Summer Reading Reviews: The Final Chapter

The kindle has been given away, the prizes are almost at an end, and there is no denying that fall is just around the corner. Don’t despair just yet though. We still have several great reviews to highlight here from the Adult Summer Reading Challenge. Thanks to all who participated this year, and especially to those of you who sent in reviews. They were a pleasure to read and it was hard to choose just a few to publish.

The Art of Fielding by Chad Harbach (Reviewed by Shannon R.)

I picked up this book because I love baseball, but I kept reading because I was intrigued by the characters, and wanted to learn more. The Art of Fielding plays against the backdrop of a small college, as a baseball prodigy leaves his small town for the first time to pursue dreams of playing at the next level with the team’s catcher and veteran leader. Soon, the significance of other characters emerge – his roommate, the college president, and his daughter. As the characters field challenges in their own lives and in their interplay with one another, they change each other in surprising ways. The story unfolds slowly, reminiscent of a John Irving novel, but gains momentum until it builds to a dramatic and satisfying conclusion.

The Years of Lyndon Johnson: The Passage of Power by Robert Caro (Reviewed by Diane W.)

Anyone who thinks presidential politics today are unique in their intrigue, money sources or sheer political invective needs to read this biographer’s multi-volume life of our 36th president, Lyndon Johnson. Scorned for his Texas manners, underestimated and dismissed by his critics, they missed the enduring contributions of this towering figure. On his watch were passed some of the most important legislation in U.S. history, including Medicare, Medicaid, Head Start and other achievements of the War on Poverty and the Great Society. The National Endowment for the Arts and the Johnson Space Center, home of NASA, developed with his strategic support. This volume also deals with the Kennedy assassination with page turning novelistic urgency. One final volume is to come in this brilliant series.

The Affair by Lee Child (Reviewed by Donald S.)

A great beach read! Loner and tough guy Jack Reacher, Army MP Investigator, travels to Mississippi to investigate murders near a remote army base. He never brings more than a toothbrush, never stays in one place very long, but always ends up in the thick of things. If you have to put this book down do it in the middle of a chapter, because the cliff hanger at the end of each will keep you turning pages in this fast paced book.

Wild Thing by Josh Bazell (Reviewed by Laura N.)

Graphic, funny, and fast paced, I could not put this book down. (Note: Those who are not a fan of “explicit” language will not be amused.) I had picked this up on a whim only to find it suited my summer reading mood perfectly. The framework of the plot owes deeply to Elmore Leonard’s work, but think of this as the 21st century version. I read this one first, but am looking forward to its predecessor, Beat the Reaper.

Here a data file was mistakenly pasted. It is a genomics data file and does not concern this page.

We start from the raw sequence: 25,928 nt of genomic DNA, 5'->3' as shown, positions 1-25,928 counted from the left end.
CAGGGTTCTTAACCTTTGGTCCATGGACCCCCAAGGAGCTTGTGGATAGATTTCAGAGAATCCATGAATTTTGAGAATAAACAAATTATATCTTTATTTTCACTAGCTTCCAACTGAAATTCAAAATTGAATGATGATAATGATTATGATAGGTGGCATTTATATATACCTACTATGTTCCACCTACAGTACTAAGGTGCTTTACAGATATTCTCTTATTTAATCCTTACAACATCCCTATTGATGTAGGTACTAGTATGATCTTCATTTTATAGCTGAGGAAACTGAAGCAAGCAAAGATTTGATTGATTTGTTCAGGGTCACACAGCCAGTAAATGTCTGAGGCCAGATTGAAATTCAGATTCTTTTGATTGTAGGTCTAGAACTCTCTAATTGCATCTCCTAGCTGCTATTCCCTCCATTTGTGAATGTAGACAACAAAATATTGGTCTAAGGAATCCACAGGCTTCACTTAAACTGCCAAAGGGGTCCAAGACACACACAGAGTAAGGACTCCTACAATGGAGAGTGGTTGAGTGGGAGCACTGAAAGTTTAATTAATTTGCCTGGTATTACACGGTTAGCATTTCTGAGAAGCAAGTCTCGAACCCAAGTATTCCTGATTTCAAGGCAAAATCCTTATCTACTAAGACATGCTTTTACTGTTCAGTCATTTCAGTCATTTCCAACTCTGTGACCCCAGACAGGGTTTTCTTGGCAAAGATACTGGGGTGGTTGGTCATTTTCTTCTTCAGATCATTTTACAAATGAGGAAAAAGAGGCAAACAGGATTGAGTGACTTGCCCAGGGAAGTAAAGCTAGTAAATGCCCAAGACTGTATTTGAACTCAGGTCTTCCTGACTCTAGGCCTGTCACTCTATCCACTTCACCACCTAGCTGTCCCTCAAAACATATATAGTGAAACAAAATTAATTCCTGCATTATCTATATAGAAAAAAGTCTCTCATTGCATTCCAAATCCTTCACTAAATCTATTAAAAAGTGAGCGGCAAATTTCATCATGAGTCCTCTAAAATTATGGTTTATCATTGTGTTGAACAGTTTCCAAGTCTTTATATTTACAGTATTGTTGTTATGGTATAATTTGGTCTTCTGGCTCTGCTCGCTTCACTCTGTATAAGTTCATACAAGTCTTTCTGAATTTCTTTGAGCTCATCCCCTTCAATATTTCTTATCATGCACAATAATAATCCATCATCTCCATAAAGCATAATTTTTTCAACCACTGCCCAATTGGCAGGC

The Future Remembered: The 1962 Seattle World’s Fair And Its Legacy by Paula Becker (Reviewed by Colleen M.)

Seattle City Councilman Al Rochester’s idea of a major world fair began in the early 1950’s, and by the end of the decade it had gained enthusiastic support from business and community leaders, as well as from the public.

Seattle lacked a civic center to serve all of its neighborhoods, particularly for  entertainment, the arts, and sports.  Building such a center would necessitate the demolition of hundreds of homes and other structures.  A world’s fair afforded the city the opportunity to do just that.

When the USSR launched Sputnik, the world’s first artificial satellite, in October 1957,  the nation was propelled into the space age.  It was only natural that the fair turn its focus to modern science and space exploration.  Whereas earlier fairs commemorated the past, Seattle’s commemorated the future.

Scores of songs were composed to welcome visitors to the fair.  Many were rejected, but the most ‘official’ song was “Meet Me In Seattle (At The Big World’s Fair)”.  Fair officials heard it at the debut of lounge singers Joy and the Boys, and gave it their approval.

On April 21, 1962,  President Kennedy officially opened the fair using a gold-encrusted telegraphic key that had been used by President Taft at Seattle’s Yukon-Alaska Exposition in 1909.  The fair drew millions of visitors and celebrities during the next six months.

I was a young adult living in downtown Seattle in 1962; it was nearly impossible to ignore the energy and excitement that had radiated through the city.  I actually liked the catchy tune and lyrics of the fair’s song – “meet me in Seattle, that’s where I’ll be at I’ll meet you in Seattle at the fair”.

This book is a beautiful collection of narrative, photos, illustrations, and memories of an amazing event that put Seattle on the map and changed it forever.  Large, with glossy pages, it is a perfect gift.  I received it on my birthday last month; it now sits on my coffee table.

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